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Social Security

Tibet has basically established a social security system linking social insurance, social assistance, social welfare and social charity. On July 20, 2006, the People's Government of the Tibet Autonomous Region introduced the Plan for the Implementation Concerning Improvement of the Endowment Insurance System for Workers and Staff of Enterprises. This plan incorporated individual participation, namely, self-employed people and people without fixed employment in urban areas, and personnel engaged by State organs, institutions or people's organizations, into unified basic endowment insurance. In addition, pilot reform of basic medical insurance for urban employees was carried out in an all-round way, unemployment insurance system operated well, and industrial injury insurance system for enterprise employees grew steadily. In 2006, Tibet formulated the Childbearing Insurance System, which officially came into force in 2007. According to statistics, at the end of 2006, the number of workers and staff participating in the basic pension insurance had reached 44,500, of which 31,400 had received old-age pensions. The number of people participating in unemployment insurance and basic medical insurance totaled 72,000 and 164,900 respectively.

A girl is preparing cow dungs for her mother. In the Tibetan livestock breeding area, cow dungs are traditional fuel.


By the end of 2006, there were 1.4228 million employees in Tibet, a decrease of 12,200 from the end of 2005. Of them, 381,200 were in urban areas, an increase of 33,400. The registered urban unemployment rate was 4.3 percent.

In 2006, the Central Government and the people's government of the Tibet Autonomous Region allocated 33 million Yuan for employment and re-employment. At the same time, Tibet expedited the issuance of small loan by establishing sponsoring institutions. It encouraged the unemployed and college and technical secondary school graduates, to find their own jobs or establish businesses. At present, the whole region has formed a series of financing systems, such as tax reduction, petty loans, social insurance allowance, financial support, employment services and professional training and introduction supervised by the public. In the year, 17,400 jobless people found work.

Social Assistance

From 1997, Tibet started to establish the minimum living standard security system for urban residents. It first conducted pilot schemes in central Lhasa and then introduced the system in another six prefectures in 1998; by 2000, the program covered the whole region. Poverty-stricken urban residents, in line with their requirements, were incorporated into the scope of scheme. The security standard, 130 Yuan per person each month in 1997, has now been raised to 230 Yuan. In 2006, a total of 56.45 million subsistence allowances were issued.

The old man (third right, front row) is some 100 years old and has 120 children and grandchildren. Picture shows the old and her children and grandchildren.

In addition, Tibet also incorporated poor people in rural areas, those with low income and the vulnerable group whose annual per capita average net income was below 500 Yuan, into the scope of scheme of poverty-stricken people needing living assistance. Following an investigation of the family's income, the allowance is granted at a level that will enable them to reach the minimum living standard. In giving assistance, the principle is "guaranteeing in different types" to distinguish the elderly, minors and the handicapped who have no labor capability and have no other means of support. In 2006, Tibet allocated assistance totaling 37 million Yuan, helping 198,300 people. Starting from January 1, 2007, Tibet carried out the minimum living standard security system in farming and pasturing areas in an all-round way. It incorporated all the poverty-stricken farmers and herders whose per capita average net income was below 800 Yuan into the scope of the minimum living standard security and planned to allocate 46 million Yuan for this purpose, benefiting 230,000 poverty-stricken people.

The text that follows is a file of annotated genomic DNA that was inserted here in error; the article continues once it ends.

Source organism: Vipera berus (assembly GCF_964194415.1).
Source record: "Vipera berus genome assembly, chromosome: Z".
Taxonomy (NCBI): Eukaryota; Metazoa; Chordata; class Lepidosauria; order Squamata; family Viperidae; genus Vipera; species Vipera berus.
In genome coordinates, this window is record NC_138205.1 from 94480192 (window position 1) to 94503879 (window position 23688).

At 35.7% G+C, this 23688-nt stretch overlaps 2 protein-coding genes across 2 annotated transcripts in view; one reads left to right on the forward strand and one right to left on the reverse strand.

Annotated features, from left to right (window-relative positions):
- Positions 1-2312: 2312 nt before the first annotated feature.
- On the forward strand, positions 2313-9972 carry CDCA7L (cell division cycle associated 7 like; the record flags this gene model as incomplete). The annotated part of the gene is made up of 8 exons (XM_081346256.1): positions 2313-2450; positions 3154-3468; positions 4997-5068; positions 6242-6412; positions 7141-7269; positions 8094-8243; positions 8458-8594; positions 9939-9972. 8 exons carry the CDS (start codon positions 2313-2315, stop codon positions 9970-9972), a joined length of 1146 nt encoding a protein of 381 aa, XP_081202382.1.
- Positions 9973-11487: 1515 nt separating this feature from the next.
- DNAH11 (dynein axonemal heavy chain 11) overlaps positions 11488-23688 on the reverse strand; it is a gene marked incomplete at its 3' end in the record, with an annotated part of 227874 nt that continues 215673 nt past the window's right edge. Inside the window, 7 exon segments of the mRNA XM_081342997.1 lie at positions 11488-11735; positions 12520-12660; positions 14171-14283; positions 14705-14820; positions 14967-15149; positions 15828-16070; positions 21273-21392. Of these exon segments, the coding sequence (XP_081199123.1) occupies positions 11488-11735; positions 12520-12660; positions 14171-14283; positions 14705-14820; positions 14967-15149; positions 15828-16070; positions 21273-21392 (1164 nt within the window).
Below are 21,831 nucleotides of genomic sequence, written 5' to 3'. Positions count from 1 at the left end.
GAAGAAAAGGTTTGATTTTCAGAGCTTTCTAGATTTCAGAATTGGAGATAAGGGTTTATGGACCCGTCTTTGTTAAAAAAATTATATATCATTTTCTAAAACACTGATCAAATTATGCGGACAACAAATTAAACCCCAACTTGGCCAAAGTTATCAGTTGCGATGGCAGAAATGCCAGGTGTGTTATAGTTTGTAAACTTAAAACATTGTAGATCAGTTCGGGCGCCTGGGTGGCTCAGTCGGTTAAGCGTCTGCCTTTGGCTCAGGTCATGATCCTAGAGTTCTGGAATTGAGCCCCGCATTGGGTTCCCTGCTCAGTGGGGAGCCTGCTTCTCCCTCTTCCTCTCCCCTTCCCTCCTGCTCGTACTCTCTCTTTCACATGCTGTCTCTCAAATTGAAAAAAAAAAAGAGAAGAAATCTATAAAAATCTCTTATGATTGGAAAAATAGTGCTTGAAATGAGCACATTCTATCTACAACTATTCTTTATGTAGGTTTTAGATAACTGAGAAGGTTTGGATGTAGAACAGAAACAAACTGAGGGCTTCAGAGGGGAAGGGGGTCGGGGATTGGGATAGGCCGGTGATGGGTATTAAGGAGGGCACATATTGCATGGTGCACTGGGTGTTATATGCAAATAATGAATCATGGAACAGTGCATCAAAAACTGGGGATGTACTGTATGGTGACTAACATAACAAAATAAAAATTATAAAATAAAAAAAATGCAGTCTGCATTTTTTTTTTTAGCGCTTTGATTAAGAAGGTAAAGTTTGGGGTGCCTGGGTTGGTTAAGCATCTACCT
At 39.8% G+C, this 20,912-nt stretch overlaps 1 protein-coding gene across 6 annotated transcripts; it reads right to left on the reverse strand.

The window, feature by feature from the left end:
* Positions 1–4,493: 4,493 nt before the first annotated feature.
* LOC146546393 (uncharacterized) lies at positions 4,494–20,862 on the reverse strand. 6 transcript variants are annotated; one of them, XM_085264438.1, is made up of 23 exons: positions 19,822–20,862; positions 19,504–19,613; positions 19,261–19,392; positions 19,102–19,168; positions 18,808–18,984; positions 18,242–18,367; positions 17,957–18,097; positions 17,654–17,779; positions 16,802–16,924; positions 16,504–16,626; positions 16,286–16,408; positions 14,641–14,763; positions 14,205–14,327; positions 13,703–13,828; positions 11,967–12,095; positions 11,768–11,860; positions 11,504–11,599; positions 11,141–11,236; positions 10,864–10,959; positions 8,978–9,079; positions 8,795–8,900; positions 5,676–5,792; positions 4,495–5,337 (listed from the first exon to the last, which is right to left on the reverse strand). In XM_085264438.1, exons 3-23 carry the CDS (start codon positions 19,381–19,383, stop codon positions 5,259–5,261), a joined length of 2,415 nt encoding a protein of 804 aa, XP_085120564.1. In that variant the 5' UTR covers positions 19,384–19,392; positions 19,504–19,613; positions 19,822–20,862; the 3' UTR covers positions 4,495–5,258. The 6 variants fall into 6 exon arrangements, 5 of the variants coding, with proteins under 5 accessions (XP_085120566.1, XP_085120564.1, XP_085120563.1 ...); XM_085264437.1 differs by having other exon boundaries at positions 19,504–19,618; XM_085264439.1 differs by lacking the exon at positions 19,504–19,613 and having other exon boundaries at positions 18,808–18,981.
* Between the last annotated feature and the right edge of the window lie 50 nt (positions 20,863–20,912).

For a long time, Tibet has held that rural households enjoying the five guarantees (childless and infirm old persons who are guaranteed food, clothing, medical care, housing and burial expenses) should be supported with a combination in concentrated and diverse forms, with priority given to the latter. The needed support funds come from central finance, while their needed living necessities such as grain ration and fuel are raised from the public. In 2003, Tibet raised the support standard given to the rural household enjoying the five guarantees from 588 Yuan to 900 Yuan per person. In 2004 and 2005, it rose to 1,200 Yuan and then 1,300 Yuan respectively, finally increasing to 1,500 Yuan in 2007, which is higher than the national average in this regard. Through the adjustments, the living standard of the household enjoying the five guarantees in the farming and pasturing areas of Tibet has markedly improved, and their rights and interests to basic living have been guaranteed. By the end of 2006, there were 8,663 households enjoying the five guarantees in Tibet. After the support fee standard was raised, the financial capital for supporting households enjoying the five guarantees each year has reached 12.9945 million Yuan.

At the same time, Tibet has also made great efforts to develop the social charity cause. In 2006, it allocated a total of 7.65 million Yuan to newly build nine bed-houses in rural areas and five welfare institutions. At the end of 2006, there were 1,899 people taken in by welfare institutions with 3,491 beds.

In 2006, the sale of 76 million Yuan worth of welfare lotteries raised 26.6 million Yuan in social welfare funds. Direct social donations totaled 15.2 million Yuan.

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